Just like insulating your roof or walls, insulating your hot water tank is easy and inexpensive, a way to improve energy efficiency and save you money every month. If the water tank is new, it’s likely already insulated. However, if you have an older hot water tank, check to see if it has insulation with an R-value of at least 24. If not, consider insulating the tank, which could reduce standby heat losses from 25% to 45%, and save you about 4% to 9% in water heating costs. This investment should also pay for itself in about a year, as you can find pre-cut jackets or blankets available from around $20.
If you’re wondering what your water heater tank’s R-value is, try touching it. A tank that is warm to the touch needs additional insulation, as it is wasting power.
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An insulation blanket can make some water heaters more energy efficient. If your water heater is located in unconditioned space (a garage, basement, or attic) or you don’t want added heat, install a heavy blanket — R-11 or better. The higher the R value, the thicker the blanket and the more insulating horsepower.
An insulation blanket is not recommended for a water heater located where its lost heat could be utilized. Nor is a blanket necessary if you have a new water heater that is factory insulated with R-16 or better. (The factory-installed insulation is located between the metal shell and the tank, so don’t worry if you can’t see it.) The manufacturer’s label will tell you how much insulation your water heater contains.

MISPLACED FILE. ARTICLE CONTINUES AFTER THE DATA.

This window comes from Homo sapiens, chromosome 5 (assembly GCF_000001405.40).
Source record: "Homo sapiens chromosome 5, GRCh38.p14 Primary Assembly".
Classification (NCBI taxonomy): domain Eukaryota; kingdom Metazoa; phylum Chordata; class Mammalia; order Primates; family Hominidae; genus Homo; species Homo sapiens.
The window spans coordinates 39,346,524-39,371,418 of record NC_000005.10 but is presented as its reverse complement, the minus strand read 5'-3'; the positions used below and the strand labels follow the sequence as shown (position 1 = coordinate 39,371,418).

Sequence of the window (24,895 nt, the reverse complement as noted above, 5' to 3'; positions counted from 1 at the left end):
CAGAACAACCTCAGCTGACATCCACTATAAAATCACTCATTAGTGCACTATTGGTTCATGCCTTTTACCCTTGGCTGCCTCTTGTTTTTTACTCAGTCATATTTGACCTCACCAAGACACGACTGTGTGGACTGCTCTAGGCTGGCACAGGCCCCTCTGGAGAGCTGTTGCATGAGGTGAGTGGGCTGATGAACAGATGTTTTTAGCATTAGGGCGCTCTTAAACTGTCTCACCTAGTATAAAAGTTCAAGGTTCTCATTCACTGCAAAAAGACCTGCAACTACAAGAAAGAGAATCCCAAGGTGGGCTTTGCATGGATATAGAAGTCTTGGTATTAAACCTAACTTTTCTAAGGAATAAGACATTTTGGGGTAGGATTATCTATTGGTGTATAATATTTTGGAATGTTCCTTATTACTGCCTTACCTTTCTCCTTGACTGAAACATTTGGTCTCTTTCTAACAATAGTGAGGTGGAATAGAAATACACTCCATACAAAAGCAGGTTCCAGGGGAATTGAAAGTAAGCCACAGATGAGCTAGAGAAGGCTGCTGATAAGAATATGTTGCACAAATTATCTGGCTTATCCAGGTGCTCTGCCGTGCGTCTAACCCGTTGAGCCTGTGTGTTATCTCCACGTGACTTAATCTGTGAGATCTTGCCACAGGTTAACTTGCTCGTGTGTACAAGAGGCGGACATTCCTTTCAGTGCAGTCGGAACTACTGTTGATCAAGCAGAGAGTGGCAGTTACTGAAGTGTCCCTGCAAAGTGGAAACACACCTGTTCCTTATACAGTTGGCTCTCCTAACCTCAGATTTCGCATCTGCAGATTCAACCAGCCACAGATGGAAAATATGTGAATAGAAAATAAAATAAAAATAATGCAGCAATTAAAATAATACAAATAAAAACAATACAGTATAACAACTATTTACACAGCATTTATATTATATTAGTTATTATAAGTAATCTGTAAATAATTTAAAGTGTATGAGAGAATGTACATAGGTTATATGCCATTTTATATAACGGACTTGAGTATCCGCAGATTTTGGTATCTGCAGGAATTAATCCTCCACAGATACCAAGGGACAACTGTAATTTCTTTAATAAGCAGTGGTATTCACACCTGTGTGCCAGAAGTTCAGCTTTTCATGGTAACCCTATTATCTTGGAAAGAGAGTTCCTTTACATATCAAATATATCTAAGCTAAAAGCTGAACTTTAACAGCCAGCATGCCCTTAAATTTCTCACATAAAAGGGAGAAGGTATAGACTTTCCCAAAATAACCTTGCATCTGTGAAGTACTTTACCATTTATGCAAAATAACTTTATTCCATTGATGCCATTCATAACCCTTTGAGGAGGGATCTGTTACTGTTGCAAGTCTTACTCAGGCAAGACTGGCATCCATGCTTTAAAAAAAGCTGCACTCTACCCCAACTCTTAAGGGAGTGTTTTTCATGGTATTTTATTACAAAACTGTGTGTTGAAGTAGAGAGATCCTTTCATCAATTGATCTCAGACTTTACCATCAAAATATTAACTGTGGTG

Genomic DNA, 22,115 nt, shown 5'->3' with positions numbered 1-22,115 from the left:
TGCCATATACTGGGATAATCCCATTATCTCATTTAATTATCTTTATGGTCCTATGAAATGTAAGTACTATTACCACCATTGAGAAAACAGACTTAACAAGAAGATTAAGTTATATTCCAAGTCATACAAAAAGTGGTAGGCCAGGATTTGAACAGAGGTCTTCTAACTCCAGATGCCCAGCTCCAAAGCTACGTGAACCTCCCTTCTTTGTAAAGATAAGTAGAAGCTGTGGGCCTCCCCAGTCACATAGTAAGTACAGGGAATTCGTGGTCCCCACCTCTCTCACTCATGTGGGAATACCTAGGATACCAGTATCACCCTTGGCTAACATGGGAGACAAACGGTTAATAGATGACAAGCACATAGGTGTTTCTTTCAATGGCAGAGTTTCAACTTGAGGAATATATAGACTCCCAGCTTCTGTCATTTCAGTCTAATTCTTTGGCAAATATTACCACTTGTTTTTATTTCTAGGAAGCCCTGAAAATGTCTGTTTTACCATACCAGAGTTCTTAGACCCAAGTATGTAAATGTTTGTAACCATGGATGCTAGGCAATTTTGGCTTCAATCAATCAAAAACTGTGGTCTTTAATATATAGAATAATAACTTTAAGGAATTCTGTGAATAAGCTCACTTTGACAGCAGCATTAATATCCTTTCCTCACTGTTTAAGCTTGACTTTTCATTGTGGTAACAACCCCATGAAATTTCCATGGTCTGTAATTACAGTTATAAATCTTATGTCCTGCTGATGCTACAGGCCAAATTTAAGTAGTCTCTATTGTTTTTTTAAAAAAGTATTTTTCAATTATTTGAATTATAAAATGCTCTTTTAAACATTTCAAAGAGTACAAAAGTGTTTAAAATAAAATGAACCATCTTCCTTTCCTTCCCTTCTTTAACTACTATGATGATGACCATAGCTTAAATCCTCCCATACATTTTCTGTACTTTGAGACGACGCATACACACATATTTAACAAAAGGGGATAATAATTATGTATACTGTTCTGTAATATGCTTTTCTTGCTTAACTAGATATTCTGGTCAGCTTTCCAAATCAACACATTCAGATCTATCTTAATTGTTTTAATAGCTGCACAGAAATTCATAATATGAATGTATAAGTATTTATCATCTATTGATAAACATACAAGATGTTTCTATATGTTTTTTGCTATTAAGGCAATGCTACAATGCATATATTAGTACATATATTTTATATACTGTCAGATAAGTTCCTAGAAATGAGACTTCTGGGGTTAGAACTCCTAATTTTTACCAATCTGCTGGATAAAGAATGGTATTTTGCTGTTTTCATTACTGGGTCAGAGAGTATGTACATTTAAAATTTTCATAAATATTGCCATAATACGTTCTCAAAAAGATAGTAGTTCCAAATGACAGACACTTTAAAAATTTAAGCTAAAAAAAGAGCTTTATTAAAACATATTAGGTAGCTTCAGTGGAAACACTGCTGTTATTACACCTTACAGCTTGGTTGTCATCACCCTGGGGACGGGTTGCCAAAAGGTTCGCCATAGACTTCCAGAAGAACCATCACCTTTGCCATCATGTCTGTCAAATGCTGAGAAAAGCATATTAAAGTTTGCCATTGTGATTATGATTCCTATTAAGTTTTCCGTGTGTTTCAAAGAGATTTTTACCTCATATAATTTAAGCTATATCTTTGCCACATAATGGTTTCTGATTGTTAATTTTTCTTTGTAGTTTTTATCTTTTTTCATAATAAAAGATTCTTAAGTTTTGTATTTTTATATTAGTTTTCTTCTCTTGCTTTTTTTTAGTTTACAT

Purchase a water-heater insulation blanket as a kit based on the size of the heater: 30 gallons, 40 gallons, 50 gallons and so on. This kit contains a blanket that’s finished with white vinyl on the outside, and raw insulation on the inside, with enough adhesive tape to finish the seams.
1.) Turn off the water heater.
For electric heaters, turn off the breaker at the electric panel. For gas water heaters, turn the gas valve to the “Pilot” position.
2.) Measure the height of the water heater and cut the blanket to fit if necessary.
Leave the top of the water heater open—it is important not to block the vent on top of a gas unit.
3.) Wrap the blanket around the water heater and temporarily tape it in place.
For ease of installation, position the blanket so that the ends do not come together over the access panels in the side of the tank. Some tanks have only one access panel.
4.) Using a marker, mark the areas where controls are so that you can cut them out.
For electric water heater units, there will be two panels on the side of the tank. For gas, you'll need to mark an arch-shaped hole around the gas valves and burner. Be sure to leave plenty of room around the valve and burner areas below. Make the opening at least 1 inch wider than the valve and burner area. Also, mark the area where the pressure relief valve and pipe are. This will be a pipe that sticks out of the side of the water heater.
5.) Install the blanket.
Be careful to line up the cut out areas and then tape it in permanently in place.
6.) Turn the water heater back on.
Note: Don't set the thermostat above 130ºF on electric water heater with an insulating jacket or blanket – the wiring may overheat.
When in doubt, however, you can be sure that we at Climate Partners are here to help you save on cost with premium service. If you’re in New Haven and Fairfield Counties, CT, or in the surrounding areas, don’t hesitate to call 203-457-8581 or visit our contact page.
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